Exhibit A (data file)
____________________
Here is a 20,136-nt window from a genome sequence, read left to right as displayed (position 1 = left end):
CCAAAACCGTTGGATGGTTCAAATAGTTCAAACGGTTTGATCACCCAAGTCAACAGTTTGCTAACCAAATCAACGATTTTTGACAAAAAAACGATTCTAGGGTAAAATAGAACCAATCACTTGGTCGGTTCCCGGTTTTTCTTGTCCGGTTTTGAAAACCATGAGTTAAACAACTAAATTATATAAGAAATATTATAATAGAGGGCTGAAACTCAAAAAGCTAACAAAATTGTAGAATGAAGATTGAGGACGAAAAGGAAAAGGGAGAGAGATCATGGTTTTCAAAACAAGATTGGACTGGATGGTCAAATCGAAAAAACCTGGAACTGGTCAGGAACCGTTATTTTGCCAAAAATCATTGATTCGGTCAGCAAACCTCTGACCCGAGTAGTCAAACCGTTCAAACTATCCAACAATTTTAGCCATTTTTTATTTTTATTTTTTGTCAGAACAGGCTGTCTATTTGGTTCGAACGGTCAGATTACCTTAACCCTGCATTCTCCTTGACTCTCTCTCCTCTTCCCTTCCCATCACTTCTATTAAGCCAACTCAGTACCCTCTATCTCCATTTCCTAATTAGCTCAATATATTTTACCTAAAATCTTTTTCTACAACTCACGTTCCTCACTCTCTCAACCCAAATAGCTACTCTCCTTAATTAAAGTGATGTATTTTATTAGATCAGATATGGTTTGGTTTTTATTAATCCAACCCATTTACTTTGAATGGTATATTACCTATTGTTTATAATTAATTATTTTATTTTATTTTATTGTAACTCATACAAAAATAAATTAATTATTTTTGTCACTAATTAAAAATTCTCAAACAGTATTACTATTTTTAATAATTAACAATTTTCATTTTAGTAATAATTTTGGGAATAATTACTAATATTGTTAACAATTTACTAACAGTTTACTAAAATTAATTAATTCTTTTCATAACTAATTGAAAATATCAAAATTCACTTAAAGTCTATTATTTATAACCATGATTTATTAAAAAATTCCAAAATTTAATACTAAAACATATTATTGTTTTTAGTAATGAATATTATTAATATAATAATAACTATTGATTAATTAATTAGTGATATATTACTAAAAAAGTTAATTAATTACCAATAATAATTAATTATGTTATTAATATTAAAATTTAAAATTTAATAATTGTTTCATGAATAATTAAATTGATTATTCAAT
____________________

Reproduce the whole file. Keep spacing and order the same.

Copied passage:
Here is a 20,136-nt window from a genome sequence, read left to right as displayed (position 1 = left end):
CCAAAACCGTTGGATGGTTCAAATAGTTCAAACGGTTTGATCACCCAAGTCAACAGTTTGCTAACCAAATCAACGATTTTTGACAAAAAAACGATTCTAGGGTAAAATAGAACCAATCACTTGGTCGGTTCCCGGTTTTTCTTGTCCGGTTTTGAAAACCATGAGTTAAACAACTAAATTATATAAGAAATATTATAATAGAGGGCTGAAACTCAAAAAGCTAACAAAATTGTAGAATGAAGATTGAGGACGAAAAGGAAAAGGGAGAGAGATCATGGTTTTCAAAACAAGATTGGACTGGATGGTCAAATCGAAAAAACCTGGAACTGGTCAGGAACCGTTATTTTGCCAAAAATCATTGATTCGGTCAGCAAACCTCTGACCCGAGTAGTCAAACCGTTCAAACTATCCAACAATTTTAGCCATTTTTTATTTTTATTTTTTGTCAGAACAGGCTGTCTATTTGGTTCGAACGGTCAGATTACCTTAACCCTGCATTCTCCTTGACTCTCTCTCCTCTTCCCTTCCCATCACTTCTATTAAGCCAACTCAGTACCCTCTATCTCCATTTCCTAATTAGCTCAATATATTTTACCTAAAATCTTTTTCTACAACTCACGTTCCTCACTCTCTCAACCCAAATAGCTACTCTCCTTAATTAAAGTGATGTATTTTATTAGATCAGATATGGTTTGGTTTTTATTAATCCAACCCATTTACTTTGAATGGTATATTACCTATTGTTTATAATTAATTATTTTATTTTATTTTATTGTAACTCATACAAAAATAAATTAATTATTTTTGTCACTAATTAAAAATTCTCAAACAGTATTACTATTTTTAATAATTAACAATTTTCATTTTAGTAATAATTTTGGGAATAATTACTAATATTGTTAACAATTTACTAACAGTTTACTAAAATTAATTAATTCTTTTCATAACTAATTGAAAATATCAAAATTCACTTAAAGTCTATTATTTATAACCATGATTTATTAAAAAATTCCAAAATTTAATACTAAAACATATTATTGTTTTTAGTAATGAATATTATTAATATAATAATAACTATTGATTAATTAATTAGTGATATATTACTAAAAAAGTTAATTAATTACCAATAATAATTAATTATGTTATTAATATTAAAATTTAAAATTTAATAATTGTTTCATGAATAATTAAATTGATTATTCAAT